On their 1979 joint Federal income tax return, petitioner and Mr. Weasel reported wages from Tem-Cole of $482,417, miscellaneous income of $100,313, losses from Mr. Weasel's horse racing and breeding activities of $178,003, losses from various partnerships of $898,379, and itemized deductions of $22,548, for a net loss of $516,200. On their 1980 Federal income tax return, petitioner and Mr. Weasel reported wages from Tem-Cole of $400,000, miscellaneous income of $309,267, losses from various partnerships and other business interests of $1,003,768, losses from horse racing and breeding activities of $201,664, and itemized deductions of $15,972, for a net loss of $512,137.
On audit, respondent determined that in 1979 and 1980 petitioner and Mr. Weasel received constructive dividends from Tem-Cole in connection with petitioner's and Mr. Weasel's personal use of Tem-Cole's airplanes, the clubhouse next to the McClure residence, the boat in Florida, and Tem-Cole's Cadillac, and in connection with payments by Tem-Cole relating to the horse racing and breeding activities, personal travel, the chartered boats, the Florida condominium, the services of the Robichauds, legal fees relating to the Texas real estate investments, and various other personal expenses of petitioner and Mr. Weasel paid by Tem-Cole.
In 1987, respondent timely mailed a statutory notice of deficiency to petitioner for 1979 and 1980. Respondent has not yet mailed a notice of deficiency to Mr. Weasel for these years apparently because respondent is awaiting final resolution of this case and is involved in separate settlement negotiations with Mr. Weasel. Mr. Weasel has signed a Form 872-A, extending the period of limitations for assessment indefinitely for 1979 and 1980.
After trial, this Court held that petitioner and Mr. Weasel had in fact received significant constructive dividends from Tem-Cole that were not reflected on petitioner and Mr. Weasel's joint Federal income tax returns for 1979 and 1980. That holding was not appealed.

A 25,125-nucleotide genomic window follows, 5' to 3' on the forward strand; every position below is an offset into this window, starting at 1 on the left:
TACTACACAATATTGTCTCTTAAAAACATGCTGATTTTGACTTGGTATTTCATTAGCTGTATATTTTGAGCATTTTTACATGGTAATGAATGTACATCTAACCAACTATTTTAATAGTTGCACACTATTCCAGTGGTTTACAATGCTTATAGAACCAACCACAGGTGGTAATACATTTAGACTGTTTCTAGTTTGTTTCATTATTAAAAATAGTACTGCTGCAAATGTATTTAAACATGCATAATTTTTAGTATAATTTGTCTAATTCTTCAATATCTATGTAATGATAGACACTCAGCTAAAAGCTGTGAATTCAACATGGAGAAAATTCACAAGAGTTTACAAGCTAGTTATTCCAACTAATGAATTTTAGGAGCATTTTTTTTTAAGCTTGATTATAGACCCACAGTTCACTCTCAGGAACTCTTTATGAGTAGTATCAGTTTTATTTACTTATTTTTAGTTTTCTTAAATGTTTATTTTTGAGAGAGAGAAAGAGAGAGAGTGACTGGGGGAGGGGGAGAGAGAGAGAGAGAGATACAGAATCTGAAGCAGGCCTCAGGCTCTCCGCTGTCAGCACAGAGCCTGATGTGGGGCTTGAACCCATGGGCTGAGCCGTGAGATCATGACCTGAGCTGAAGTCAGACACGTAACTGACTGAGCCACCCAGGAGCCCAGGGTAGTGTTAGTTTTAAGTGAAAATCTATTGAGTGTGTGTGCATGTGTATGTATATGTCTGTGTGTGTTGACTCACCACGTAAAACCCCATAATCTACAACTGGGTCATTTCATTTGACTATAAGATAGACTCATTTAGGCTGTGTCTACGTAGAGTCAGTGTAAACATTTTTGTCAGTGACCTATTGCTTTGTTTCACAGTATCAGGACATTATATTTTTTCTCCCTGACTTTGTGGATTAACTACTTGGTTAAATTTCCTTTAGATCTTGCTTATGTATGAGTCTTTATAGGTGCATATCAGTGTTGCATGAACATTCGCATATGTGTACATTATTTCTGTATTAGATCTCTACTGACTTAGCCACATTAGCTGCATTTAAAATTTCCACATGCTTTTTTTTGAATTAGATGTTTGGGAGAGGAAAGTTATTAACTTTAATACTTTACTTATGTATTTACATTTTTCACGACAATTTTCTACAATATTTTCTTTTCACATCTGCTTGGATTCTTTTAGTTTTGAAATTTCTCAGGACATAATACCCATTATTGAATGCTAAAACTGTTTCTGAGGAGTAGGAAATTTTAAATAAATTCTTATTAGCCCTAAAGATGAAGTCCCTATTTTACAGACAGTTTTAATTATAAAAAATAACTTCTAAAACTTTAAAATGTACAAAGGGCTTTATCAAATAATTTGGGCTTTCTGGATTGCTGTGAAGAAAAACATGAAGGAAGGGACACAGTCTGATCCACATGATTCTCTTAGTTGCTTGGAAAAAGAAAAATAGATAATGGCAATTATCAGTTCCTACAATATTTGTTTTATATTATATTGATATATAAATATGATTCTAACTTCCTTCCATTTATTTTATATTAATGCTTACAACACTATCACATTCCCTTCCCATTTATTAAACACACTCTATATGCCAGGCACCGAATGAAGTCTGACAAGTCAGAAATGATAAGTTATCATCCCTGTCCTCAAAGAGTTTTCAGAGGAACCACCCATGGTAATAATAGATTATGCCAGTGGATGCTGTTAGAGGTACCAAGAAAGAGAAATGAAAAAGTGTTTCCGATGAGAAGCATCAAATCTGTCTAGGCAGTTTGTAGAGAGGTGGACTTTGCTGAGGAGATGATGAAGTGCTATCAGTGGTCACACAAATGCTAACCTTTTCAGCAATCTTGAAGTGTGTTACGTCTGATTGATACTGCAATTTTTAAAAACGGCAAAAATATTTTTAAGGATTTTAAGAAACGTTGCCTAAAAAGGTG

A spouse can be relieved of joint Federal income tax liability if he or she satisfies all four requirements of section 6013(e)(1), which provide as follows:
(1) In general. Under regulations prescribed by the Secretary, if ≈
(A) a joint return has been made under this section for a taxable year,
(B) on such return there is a substantial understatement of tax attributable to grossly erroneous items of one spouse,
(C) the other spouse establishes that in signing the return he or she did not know, and had no reason to know, that there was such substantial understatement, and
(D) taking into account all the facts and circumstances, it is inequitable to hold the other spouse liable for the deficiency in tax for such taxable year attributable to such substantial understatement,
then the other spouse shall be relieved of liability for tax (including interest, penalties, and other amounts) for such taxable year to the extent such liability is attributable to such substantial understatement.
Apparently while before the Court of Appeals for the Eleventh Circuit, the parties stipulated that petitioner satisfies section 6013(e)(1)(A) and (B). On appeal, the Court of Appeals held that petitioner also satisfies section 6013(e)(1)(C) in that petitioner did not know, and had no reason to know, that there was a substantial understatement of income. The Court of Appeals, however, remanded this case to the Tax Court to make further findings regarding whether, under section 6013(e)(1)(D), it would be inequitable to hold petitioner liable for the deficiencies in tax relating to the unreported constructive dividends from Tem-Cole for 1979 and 1980.
The innocent spouse relief provisions were enacted to remedy a perceived injustice that sometimes resulted from joint and several liability, and these provisions therefore should not be interpreted narrowly. Bokum v. Commissioner [93-2 USTC ╤ 50,374], 992 F.2d 1132, 1134 (11th Cir. 1993), affg. on other grounds [Dec. 46,408] 94 T.C. 126 (1990); Sanders v. United States [75-1 USTC ╤ 9297], 509 F.2d 162, 166-167 (5th Cir. 1975).
In determining whether it is inequitable to hold a spouse jointly liable, we should take the following into account: (1) Whether the spouse significantly benefited from the items omitted from gross income, Estate of Krock v. Commissioner [Dec. 46,194], 93 T.C. 672, 678 (1989); (2) whether the spouse is deserted, divorced or separated, sec. 1.6013-5(b), Income Tax Regs.; and (3) all other relevant facts and circumstances, sec. 6013(e)(1)(D). After considering the evidence in light of these factors, and for the reasons set forth below, we find that it would be inequitable to hold petitioner jointly liable for the tax on the unreported constructive dividends from Tem-Cole.